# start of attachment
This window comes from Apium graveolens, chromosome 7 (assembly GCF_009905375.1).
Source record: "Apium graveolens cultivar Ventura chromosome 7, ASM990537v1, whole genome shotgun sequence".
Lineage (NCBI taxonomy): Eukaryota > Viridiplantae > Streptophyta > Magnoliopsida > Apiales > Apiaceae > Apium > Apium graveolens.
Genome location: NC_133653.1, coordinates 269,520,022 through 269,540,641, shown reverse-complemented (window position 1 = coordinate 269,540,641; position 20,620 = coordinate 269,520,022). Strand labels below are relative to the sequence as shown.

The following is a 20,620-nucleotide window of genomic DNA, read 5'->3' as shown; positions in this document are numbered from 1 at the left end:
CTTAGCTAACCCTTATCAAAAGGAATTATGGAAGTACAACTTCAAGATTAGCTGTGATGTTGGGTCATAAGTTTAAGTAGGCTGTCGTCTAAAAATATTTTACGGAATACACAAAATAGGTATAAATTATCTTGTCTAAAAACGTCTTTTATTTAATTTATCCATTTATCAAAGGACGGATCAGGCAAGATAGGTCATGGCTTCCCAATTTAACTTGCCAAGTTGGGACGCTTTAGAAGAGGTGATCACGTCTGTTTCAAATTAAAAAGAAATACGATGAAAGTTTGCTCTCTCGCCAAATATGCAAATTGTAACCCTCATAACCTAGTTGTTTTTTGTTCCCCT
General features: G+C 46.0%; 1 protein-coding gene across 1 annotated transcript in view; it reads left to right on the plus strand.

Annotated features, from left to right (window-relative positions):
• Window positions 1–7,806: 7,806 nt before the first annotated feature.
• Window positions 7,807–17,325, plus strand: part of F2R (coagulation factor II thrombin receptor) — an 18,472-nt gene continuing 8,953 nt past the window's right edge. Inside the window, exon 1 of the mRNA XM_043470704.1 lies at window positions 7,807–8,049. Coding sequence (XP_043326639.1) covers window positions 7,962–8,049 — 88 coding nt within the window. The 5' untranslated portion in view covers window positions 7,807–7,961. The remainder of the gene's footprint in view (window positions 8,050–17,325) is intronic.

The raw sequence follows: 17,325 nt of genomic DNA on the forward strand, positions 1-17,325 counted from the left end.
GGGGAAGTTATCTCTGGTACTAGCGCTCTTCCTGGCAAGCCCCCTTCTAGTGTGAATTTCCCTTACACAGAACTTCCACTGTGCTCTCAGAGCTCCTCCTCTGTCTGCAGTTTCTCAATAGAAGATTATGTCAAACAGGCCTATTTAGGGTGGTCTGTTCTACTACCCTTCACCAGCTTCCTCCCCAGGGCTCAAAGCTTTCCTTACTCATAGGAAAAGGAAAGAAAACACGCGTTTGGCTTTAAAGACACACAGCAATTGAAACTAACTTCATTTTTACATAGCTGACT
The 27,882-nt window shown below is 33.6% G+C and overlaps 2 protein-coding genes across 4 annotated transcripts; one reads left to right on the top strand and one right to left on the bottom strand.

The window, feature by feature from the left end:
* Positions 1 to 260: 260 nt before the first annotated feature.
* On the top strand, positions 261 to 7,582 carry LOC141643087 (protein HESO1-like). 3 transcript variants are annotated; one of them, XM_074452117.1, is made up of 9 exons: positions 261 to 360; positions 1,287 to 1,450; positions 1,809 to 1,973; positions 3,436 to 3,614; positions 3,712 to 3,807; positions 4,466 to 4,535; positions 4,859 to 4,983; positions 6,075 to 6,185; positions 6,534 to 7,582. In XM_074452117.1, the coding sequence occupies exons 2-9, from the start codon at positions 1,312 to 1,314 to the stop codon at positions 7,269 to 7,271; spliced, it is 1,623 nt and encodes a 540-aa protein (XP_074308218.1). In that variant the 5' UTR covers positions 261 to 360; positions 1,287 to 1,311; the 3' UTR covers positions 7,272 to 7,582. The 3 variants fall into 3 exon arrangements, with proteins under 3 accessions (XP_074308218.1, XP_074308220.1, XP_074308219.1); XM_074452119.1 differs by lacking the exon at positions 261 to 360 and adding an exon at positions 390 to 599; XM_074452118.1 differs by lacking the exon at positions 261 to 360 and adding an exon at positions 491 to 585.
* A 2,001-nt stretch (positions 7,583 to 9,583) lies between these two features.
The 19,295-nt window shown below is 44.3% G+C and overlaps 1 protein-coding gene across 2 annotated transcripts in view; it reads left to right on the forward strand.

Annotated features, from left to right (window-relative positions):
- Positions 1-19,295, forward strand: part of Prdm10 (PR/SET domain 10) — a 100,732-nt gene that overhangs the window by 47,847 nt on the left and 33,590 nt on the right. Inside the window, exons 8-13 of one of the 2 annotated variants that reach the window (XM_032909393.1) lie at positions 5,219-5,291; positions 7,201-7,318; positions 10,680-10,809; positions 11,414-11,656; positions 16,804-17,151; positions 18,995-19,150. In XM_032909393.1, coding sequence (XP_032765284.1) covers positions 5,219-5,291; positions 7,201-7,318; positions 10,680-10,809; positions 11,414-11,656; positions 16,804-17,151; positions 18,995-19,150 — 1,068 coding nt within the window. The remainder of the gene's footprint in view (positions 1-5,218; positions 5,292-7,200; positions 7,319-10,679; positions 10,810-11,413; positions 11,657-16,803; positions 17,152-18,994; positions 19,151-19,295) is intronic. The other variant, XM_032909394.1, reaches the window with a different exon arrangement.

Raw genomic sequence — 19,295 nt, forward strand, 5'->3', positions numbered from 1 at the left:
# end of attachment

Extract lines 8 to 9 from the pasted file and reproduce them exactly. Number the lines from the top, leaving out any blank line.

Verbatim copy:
Annotated features, from left to right (window-relative positions):
• Window positions 1–7,806: 7,806 nt before the first annotated feature.